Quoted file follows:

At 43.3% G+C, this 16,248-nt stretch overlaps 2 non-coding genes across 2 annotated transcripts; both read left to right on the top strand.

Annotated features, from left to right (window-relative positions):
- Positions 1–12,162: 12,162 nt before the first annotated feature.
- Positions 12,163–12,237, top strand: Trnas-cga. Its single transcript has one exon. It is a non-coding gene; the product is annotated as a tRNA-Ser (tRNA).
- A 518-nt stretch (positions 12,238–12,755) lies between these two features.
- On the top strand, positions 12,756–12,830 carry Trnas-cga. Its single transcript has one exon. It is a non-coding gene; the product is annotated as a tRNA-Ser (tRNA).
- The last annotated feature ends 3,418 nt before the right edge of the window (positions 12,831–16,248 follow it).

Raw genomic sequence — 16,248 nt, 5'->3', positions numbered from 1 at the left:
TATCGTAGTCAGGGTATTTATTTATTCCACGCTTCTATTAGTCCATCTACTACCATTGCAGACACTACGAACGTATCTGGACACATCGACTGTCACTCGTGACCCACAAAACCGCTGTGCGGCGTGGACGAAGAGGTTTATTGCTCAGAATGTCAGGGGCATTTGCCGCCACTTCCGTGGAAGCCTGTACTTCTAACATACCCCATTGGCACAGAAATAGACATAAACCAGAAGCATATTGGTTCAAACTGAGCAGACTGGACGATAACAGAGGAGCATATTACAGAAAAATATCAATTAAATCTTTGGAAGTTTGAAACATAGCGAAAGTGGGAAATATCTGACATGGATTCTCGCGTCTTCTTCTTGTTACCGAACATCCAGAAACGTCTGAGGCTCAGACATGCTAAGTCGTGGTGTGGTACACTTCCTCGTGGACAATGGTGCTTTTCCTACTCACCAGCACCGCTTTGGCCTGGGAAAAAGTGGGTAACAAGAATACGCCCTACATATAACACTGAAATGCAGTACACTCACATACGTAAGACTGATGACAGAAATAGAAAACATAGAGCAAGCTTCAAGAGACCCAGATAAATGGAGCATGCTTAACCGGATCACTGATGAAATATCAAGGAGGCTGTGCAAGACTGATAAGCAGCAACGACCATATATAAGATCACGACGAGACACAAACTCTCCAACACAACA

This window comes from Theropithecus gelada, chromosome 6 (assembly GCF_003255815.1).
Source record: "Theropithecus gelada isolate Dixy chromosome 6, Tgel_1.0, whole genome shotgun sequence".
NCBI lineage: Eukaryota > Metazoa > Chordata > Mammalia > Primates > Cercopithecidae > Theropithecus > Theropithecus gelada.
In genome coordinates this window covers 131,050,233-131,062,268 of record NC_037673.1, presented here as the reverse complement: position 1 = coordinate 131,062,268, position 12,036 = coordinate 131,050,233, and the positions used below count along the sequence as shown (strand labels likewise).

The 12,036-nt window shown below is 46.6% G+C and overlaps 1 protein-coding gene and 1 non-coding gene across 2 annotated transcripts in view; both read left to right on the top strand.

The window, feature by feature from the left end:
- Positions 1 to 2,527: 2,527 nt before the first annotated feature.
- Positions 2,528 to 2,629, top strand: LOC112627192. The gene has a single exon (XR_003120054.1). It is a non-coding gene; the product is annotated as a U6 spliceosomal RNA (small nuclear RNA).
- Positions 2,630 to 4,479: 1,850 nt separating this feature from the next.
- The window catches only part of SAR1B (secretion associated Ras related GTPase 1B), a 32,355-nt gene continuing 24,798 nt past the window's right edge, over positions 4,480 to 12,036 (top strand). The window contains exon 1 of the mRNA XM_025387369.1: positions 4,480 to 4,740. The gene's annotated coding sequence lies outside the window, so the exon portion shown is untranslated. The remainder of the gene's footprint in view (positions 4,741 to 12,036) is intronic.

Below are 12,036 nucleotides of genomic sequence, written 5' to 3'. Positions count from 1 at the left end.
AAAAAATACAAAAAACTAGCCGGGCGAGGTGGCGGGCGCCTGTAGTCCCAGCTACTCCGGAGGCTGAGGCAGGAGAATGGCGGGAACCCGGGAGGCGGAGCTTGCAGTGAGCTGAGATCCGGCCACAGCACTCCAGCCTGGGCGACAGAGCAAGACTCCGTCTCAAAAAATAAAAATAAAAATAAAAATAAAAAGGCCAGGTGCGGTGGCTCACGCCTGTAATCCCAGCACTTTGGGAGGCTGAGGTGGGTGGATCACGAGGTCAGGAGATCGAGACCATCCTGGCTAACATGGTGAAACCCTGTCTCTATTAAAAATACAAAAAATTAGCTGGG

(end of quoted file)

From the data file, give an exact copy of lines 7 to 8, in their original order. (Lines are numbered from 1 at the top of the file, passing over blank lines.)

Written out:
- The last annotated feature ends 3,418 nt before the right edge of the window (positions 12,831–16,248 follow it).

Raw genomic sequence — 16,248 nt, 5'->3', positions numbered from 1 at the left: